Here's a recent video with interviews of Americans living in China. Interesting to hear their perspectives, and no surveillance drones shouting at them!
Hard to say without statistics, but I'm guessing the vast majority. I've read Han Chinese talking about living in Xinjiang and how they personally get along just fine and have Uighur friends. That won't necessarily apply to everyone, but seems to be the norm from what I can tell.Also, there are 22 million people in Xinjiang region. 12 million are Uyghur. The capital city of Xinjiang region is Ürümqi, with a population of 3.5 million, with about half a million being Uyghur. How many of these 12 million or .5 million live peaceably with the Han Chinese, and why?
I think there's probably a natural limit of some sort of the percentage of any population willing to join up with a separatist group. You get a small percentage who will join or at least take an active part in their activities, a larger percentage who will support them but sit on the sidelines, and then those who disagree and see them as making the problem worse - probably the majority.Or are they all signed up to some separatist group (directly or indirectly)? If not, why?
Since 2014, Xinjiang has destroyed 1,588 violent and terrorist gangs, arrested 12,995 terrorists, seized 2,052 explosive devices, punished 30,645 people for 4,858 illegal religious activities, and confiscated 345,229 copies of illegal religious materials.
Probably for some, though threat of punishment doesn't work on a subset of the population. Others, if they can get a passport, might try to get out of the country to go somewhere like Turkey, where they can join ETIM, ISIS, or whatever.Is it the threat of camps?
Don't know, but would like to.And how many ARE signed up to some separatist group (directly or indirectly), and why?
Again, probably some.Is it because of the camps?
Point taken. I don't think there's ever been denial of the the existence of such a group in Xinjiang or the need for China to do something to deal with the empire's color revolution tactics. It seems like it's working, as attacks after 2016 in China dropped a great deal. Pretty great strategy to fix the problem of Western-funded terrorism, something that no other country thought to do.Another thought exercise (for Americans): the CCP has consistently funded, networked with, and even militarily-trained, an imaginary Muslim Black separatist movement in a part of the USA where large numbers of Muslim Blacks live - say, everywhere south of a line from Arkansas to North Carolina. They've already carried out dozens of terror attacks, both within these states and in some neighboring states. Assuming it even allows the situation to reach that point, how might the US federal government respond?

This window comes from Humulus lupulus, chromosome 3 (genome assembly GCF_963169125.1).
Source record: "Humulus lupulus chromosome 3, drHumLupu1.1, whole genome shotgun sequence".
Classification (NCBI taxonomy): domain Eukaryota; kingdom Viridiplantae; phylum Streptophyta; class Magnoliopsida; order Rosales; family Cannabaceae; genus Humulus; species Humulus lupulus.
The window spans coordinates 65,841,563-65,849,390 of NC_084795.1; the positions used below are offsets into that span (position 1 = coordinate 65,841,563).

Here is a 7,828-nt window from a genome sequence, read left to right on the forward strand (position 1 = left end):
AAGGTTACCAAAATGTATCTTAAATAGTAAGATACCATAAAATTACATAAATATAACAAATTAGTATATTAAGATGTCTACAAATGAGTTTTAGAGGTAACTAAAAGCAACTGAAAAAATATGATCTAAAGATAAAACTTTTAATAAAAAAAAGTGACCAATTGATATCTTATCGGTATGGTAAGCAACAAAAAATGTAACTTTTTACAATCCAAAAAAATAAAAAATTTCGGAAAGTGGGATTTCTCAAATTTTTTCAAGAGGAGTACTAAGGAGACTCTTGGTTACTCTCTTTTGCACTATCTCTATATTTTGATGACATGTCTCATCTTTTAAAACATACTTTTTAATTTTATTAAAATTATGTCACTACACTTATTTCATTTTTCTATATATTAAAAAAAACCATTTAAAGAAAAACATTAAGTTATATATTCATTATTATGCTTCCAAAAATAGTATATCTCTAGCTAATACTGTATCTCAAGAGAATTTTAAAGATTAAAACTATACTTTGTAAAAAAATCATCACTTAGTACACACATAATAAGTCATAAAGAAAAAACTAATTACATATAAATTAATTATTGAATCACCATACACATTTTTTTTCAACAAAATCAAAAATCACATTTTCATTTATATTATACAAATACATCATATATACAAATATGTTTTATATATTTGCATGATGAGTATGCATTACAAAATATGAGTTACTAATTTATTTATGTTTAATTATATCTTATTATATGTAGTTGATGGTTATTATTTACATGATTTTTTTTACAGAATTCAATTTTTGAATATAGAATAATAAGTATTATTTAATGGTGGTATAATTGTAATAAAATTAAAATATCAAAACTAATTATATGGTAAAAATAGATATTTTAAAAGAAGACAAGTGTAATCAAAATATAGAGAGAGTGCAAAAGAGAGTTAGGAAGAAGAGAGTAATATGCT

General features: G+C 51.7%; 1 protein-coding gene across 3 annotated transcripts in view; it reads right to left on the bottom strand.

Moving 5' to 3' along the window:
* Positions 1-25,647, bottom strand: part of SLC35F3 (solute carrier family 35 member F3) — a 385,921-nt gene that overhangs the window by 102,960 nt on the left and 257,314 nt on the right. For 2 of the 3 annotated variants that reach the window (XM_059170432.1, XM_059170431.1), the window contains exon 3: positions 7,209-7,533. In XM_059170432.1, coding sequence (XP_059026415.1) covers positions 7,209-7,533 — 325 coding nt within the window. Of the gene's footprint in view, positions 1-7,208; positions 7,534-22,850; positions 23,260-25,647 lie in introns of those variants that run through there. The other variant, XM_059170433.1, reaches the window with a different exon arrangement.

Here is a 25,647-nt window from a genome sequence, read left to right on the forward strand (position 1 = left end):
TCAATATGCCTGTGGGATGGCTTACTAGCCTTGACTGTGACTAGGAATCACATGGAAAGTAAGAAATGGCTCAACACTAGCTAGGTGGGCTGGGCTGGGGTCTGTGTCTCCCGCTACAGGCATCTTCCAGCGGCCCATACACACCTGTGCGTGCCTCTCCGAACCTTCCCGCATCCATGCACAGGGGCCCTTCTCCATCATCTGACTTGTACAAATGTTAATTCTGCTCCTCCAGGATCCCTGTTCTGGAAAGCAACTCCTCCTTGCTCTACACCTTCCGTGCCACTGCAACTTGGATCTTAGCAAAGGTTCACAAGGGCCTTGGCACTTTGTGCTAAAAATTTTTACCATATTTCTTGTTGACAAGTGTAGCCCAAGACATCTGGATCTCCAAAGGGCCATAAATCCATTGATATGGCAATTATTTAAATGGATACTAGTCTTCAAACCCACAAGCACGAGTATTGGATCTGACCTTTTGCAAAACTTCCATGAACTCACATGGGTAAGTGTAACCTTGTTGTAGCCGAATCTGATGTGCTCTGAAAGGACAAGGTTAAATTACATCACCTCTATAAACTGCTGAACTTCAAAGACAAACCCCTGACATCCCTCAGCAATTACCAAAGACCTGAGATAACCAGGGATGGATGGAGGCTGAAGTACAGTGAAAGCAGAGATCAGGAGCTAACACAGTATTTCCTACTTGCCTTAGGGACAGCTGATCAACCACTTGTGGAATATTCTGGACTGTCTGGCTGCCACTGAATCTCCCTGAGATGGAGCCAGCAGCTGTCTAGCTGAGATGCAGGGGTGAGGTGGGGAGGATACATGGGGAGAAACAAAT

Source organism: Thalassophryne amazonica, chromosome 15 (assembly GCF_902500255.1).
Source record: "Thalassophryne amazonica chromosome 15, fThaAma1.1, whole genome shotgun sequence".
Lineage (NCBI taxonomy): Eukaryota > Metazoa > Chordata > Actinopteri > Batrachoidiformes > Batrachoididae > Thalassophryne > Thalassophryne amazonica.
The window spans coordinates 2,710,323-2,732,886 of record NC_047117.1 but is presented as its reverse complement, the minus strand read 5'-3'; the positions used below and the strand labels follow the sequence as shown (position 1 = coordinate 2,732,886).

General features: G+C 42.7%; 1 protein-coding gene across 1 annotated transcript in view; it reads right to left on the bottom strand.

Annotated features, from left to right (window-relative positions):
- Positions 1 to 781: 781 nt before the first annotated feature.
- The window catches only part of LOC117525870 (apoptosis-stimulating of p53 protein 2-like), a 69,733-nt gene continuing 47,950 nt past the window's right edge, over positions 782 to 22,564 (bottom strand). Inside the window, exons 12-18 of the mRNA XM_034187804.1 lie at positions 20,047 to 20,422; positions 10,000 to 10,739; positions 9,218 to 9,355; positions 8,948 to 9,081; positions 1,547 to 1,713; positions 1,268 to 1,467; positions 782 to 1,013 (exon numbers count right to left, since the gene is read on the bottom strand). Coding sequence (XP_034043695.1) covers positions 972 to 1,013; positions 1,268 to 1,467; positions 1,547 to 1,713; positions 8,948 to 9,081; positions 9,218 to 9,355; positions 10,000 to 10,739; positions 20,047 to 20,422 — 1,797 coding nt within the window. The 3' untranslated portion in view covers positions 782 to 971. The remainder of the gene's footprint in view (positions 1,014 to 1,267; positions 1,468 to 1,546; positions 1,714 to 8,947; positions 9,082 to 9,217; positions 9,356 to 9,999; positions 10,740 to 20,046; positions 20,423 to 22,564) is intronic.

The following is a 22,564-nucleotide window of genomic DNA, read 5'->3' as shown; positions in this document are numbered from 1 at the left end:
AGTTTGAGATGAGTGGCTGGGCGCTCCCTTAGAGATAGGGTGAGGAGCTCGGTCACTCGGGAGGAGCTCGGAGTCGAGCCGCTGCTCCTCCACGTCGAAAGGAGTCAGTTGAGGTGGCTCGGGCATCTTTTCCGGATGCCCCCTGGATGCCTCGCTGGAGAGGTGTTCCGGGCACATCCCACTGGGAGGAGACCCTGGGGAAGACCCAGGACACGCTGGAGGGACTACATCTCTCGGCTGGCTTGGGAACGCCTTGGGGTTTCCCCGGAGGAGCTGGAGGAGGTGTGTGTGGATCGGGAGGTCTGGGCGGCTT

Are they capable of leaving? There are a lot of really poor people who can't leave. We can look at war refugees, and see how well that's going for people who try to leave.If you don't want to be loyal, leave.
It already happened in the US. It's called Japanese internment camps. Just because the US is a piece of crap for doing it, doesn't excuse China for doing it. Besides, no foreign power needs to fund it in the US because the deep state has already been on it with antifa, blm, and the lone gunmen shootings.Another thought exercise (for Americans)
I think there's one important difference between Japanese interment camps in the US and "Uighur" camps in China. From what I know Japanese internees were not conducting illegal activities, they were put in camps solely based on their origin.It already happened in the US. It's called Japanese internment camps. Just because the US is a piece of crap for doing it, doesn't excuse China for doing it.